Steve A. Stone
Written 12 May 2019
Dear Friends and Patriots,
H.R. 5? What is that? It’s a bill registered in the U.S. House of Representatives on 13 March 2019. Its short title is the “Equality Act.” Is your curiosity piqued yet? If not, get it piquing! You need to understand what this act says and what it is intended to do.
I first want to make a personal declaration. I don’t much care what a person is, what they do, how they dress, how they talk, who their friends are, where they live or who they live with, what they do when they’re alone, or what they do with anyone else, as long as all of those things are done with free will and, when another person is involved, that other person is also exercising their free will. I’m a libertarian. Most of the things H.R. 5 is concerned with aren’t any concern of mine, nor any of my business. I’m also a Christian who’s mindful that Jesus declared as the second-most important of God’s laws, “Love thy neighbor as thine own self.” I’m also mindful of the many, many times in the Holy Bible where you find admonitions to leave judging of others to God.
Recall the so-called “open bathroom” Executive Order the Obama administration passed down through the Department of Education and other parts of government. It was the policy that essentially stated the choice of bathrooms to use was one any individual could make, depending not on what they were, but what they felt they were. In plain English, a male who “felt” female was legally allowed to avail himself of female facilities. One thing President Trump rescinded in his early days in office was the “open bathroom” policy. Well, H.R. 5 is an attempt to reinstate that policy by making it the law of the land. That’s just one aspect of the bill you need to know. There are others.
Below are some specifics from H.R. 5. Taking it from the top, these are a few curious aspects of the bill:
- Congresswomen Omar and Tlaib signed on as co-sponsors. Understand that Muslim traditions, Qur’anic teachings, and some aspects of Sharia conflict with several aspects of H.B. 5. Do you find that curious? It’s not, really.
- The purpose of the bill as stated is: To prohibit discrimination on the basis of sex, gender identity, and sexual orientation, and for other purposes. The specification of gender identity is one broad hint about the bill. Then there’s that “and for other purposes” part.
- Most of the bill refers to LBGT people, but there are several inclusive references to “…and women.” Gender identity is prominently mentioned throughout.
- Finding #7 in the bill states: The discredited practice known as “conversion therapy” is a form of discrimination that harms LGBT people by undermining individuals' sense of self worth, increasing suicide ideation and substance abuse, exacerbating family conflict, and contributing to second class status. If enacted into law, H.B. 5 would intrude into the practice of psychiatric medicine. It would also legalize some very bad punctuation practices.
- Finding #11 states, in part: Individuals who are LGBT, or are perceived to be LGBT, have been subjected to a history and pattern of persistent, widespread, and pervasive discrimination on the basis of sexual orientation and gender identity by both private sector and Federal, State, and local government actors, including in employment, housing, and public accommodations, and in programs and activities receiving Federal financial assistance. An explicit and comprehensive national solution is needed to address such discrimination, including the full range of remedies available under the Civil Rights Act of 1964.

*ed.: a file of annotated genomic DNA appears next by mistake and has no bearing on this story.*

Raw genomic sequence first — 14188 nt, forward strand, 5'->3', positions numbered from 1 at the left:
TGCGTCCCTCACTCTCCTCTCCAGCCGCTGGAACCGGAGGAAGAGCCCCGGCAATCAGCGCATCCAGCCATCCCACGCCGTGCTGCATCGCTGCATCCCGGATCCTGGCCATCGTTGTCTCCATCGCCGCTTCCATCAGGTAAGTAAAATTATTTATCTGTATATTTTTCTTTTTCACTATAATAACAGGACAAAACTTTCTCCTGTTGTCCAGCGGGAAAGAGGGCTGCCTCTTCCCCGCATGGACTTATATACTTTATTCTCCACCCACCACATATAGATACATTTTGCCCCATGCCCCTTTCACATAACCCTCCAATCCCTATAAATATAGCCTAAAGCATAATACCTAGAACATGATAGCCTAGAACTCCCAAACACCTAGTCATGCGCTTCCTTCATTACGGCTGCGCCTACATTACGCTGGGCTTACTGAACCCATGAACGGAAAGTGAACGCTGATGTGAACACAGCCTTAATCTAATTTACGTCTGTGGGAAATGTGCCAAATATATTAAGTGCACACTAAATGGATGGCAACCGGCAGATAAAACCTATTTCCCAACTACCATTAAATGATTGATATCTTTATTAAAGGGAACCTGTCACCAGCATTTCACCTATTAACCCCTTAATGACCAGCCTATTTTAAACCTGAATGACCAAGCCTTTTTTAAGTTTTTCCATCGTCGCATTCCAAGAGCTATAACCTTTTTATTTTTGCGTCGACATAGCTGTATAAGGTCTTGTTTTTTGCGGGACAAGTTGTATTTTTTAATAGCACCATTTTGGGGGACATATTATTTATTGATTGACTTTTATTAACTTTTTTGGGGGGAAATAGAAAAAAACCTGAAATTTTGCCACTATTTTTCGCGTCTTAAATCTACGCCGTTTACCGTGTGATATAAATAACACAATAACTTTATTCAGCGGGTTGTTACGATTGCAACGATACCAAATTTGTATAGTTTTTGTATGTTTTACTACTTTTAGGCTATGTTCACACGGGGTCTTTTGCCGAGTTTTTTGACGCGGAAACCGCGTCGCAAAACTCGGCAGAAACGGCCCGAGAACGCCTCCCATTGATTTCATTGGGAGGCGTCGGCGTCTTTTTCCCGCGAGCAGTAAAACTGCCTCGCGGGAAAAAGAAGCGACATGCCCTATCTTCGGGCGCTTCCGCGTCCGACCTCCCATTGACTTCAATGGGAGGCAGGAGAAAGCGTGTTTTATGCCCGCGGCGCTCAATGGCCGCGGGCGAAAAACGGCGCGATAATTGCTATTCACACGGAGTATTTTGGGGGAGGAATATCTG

- Findings #14, 15, 18, 19, and 20 contain statements that infer references not cited, inserted to bolster the arguments made by the “Findings.” All are easy to challenge on merit and accuracy.
- As a whole, the “Findings” section of this bill is written more as a manifesto than a citation of objectively provable or proven facts.
- The majority of the bill is comprised of references to the various sections of the Civil Rights Act of 1964, with the changes cited to update it. In almost every case, you find these words with indications for where they would be inserted into the existing text of the Act: sex (including sexual orientation and gender identity).
- In SEC. 1101. DEFINITIONS AND RULES, (a) Definitions, (1) RACE; COLOR; RELIGION; SEX; SEXUAL ORIENTATION; GENDER IDENTITY; NATIONAL ORIGIN, (2) GENDER IDENTITY.—The term ‘gender identity’ means the gender-related identity, appearance, mannerisms, or other gender-related characteristics of an individual, regardless of the individual’s designated sex at birth. And, (3) INCLUDING, (C) sexual orientation or gender identity; and (D) sex characteristics, including intersex traits. And, (b) Rules, (2) with respect to gender identity) an individual shall not be denied access to a shared facility, including a restroom, a locker room, and a dressing room, that is in accordance with the individual's gender identity.
- In SEC. 10. HOUSING, (a) Fair Housing Act, (1), (q) ‘Race’, ‘color’, ‘religion’, ‘sex’ (including ‘sexual orientation’ and ‘gender identity’), ‘handicap’, ‘familial status’, or ‘national origin’, used with respect to an individual, includes, (2) a perception or belief, even if inaccurate, concerning the race, color, religion, sex (including sexual orientation and gender identity), handicap, familial status, or national origin, respectively, of the individual.”